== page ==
Thursday, February 21, 2013
"I just wanna see The Rock be The Rock."
Thus spaketh my neighbor a couple of seats over at the screening of "Snitch," where she and her companion commented -- loudly and frequently -- upon their views of the new movie starring Dwayne Johnson, formerly known as professional wrestler The Rock.
I don't know where these amateur Eberts came from or how they came to be sitting in the press row, but I think she was actually speaking for a lot of people who won't like this movie. Specifically, those who think Johnson and people who look like him should only make big, dumb action movies in which they deliver a quip after blowing some guy away.
You see, "Snitch" is not that sort of the film. It stars Dwayne Johnson, not The Rock, and features Johnson straining to reach for something higher and more honest as an actor ... and succeeding.
It's a gritty drama, not an action movie, and Johnson is playing a regular guy instead of a Superman. When somebody points a gun in his face, he's frozen with terror. While the villains strut and sneer, he cowers and quakes.
Johnson never takes off his shirt, intimidates anyone with his size, and about the only thing he says in anger is to holler at his wife, "Are the sprinklers on?!?"
The film, ably directed by Ric Roman Waugh from a screenplay he co-wrote with Justin Haythe, is based on a true story that was featured on a PBS documentary. It's about a father who will go to any ends to help his son, including breaking the law and putting the rest of his family at risk.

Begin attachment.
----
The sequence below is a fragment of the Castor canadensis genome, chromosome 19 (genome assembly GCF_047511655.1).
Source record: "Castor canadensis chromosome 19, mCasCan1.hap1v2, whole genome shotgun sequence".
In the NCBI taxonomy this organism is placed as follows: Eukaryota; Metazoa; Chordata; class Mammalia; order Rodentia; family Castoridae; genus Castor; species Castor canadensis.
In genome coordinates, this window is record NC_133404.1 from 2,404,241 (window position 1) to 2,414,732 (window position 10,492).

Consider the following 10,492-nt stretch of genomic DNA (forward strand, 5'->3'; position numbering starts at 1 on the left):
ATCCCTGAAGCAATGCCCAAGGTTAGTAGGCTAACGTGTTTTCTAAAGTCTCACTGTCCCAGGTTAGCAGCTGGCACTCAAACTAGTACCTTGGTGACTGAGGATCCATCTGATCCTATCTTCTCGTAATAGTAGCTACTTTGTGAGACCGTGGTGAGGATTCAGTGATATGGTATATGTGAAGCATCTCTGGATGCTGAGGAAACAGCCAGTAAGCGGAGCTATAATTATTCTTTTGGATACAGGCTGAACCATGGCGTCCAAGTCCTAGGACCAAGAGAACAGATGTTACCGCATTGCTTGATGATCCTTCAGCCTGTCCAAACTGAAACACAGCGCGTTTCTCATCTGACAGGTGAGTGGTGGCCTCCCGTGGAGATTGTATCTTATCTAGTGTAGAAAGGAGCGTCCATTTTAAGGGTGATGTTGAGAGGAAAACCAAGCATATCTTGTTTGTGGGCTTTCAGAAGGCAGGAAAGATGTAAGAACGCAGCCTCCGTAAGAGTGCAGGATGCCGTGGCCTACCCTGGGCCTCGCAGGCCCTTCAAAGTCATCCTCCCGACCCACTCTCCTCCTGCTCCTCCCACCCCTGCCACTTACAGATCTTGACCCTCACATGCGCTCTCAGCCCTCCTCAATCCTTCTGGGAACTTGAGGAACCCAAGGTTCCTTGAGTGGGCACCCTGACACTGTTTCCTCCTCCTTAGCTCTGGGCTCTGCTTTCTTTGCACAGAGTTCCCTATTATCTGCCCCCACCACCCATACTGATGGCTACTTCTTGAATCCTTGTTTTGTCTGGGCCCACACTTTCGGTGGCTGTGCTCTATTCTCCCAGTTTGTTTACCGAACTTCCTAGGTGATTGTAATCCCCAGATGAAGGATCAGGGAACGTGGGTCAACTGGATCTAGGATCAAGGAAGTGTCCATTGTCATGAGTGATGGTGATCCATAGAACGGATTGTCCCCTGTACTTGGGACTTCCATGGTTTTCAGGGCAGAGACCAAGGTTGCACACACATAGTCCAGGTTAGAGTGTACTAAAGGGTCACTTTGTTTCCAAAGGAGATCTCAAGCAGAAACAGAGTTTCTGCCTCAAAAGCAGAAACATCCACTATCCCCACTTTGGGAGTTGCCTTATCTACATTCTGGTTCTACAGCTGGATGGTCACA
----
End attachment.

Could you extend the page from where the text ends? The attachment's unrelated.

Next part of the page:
John Matthews is a successful Missouri businessman in the construction/trucking industry. He lives in a big house, has a beautiful wife and daughter, and seems to have few worries. But then his teenage son from a previous marriage, Jason (Rafi Gavron), gets busted for distribution of Ecstasy.
The kid's not a drug dealer, just a sap who got rolled by his friend. But the federal prosecutor (Susan Sarandon) says she's bound by minimum-sentence laws that could put John's son away until AARP age. She'll only reduce his prison term if Jason snitches on another drug pusher, which he refuses to do.
So John takes it upon himself to bring down a big-time dealer on his own. His first effort ends in disaster, but he gets craftier. He recruits one of his employees, Daniel (Jon Bernthal), who did time for drugs, offering $10,000 to make an introduction to some of his old contacts.
This leads to an increasingly dangerous climb up the ladder of the narcotics chain of command, from local kingpin Malik (a sly, charismatic Michael Kenneth Williams) to Mexican cartel boss (Benjamin Bratt).
Intending it to be a one-and-down deal, John finds himself cornered between the drug lords on the one hand and the politically ambitious prosecutor on the other. Meanwhile, Daniel suspects his motives, Malik starts dropping by John's house to terrorize his family, and even the undercover cop (Barry Pepper) handling the case drops hints that maybe he's in too deep.
Johnson does eventually get to do some Rock-ish things toward the end, but he does so in duress rather than out of any sense of righteous rage. These perilous scenes are all the more convincing because his character is ordinary and exposed.
In her own way and without really intending to do so, my loudmouthed, erstwhile fellow critic has delivered a much more brilliant review of "Snitch" than I ever could. For someone like her, this movie could only a letdown, which should be a hint for the rest of us.
3 stars out of four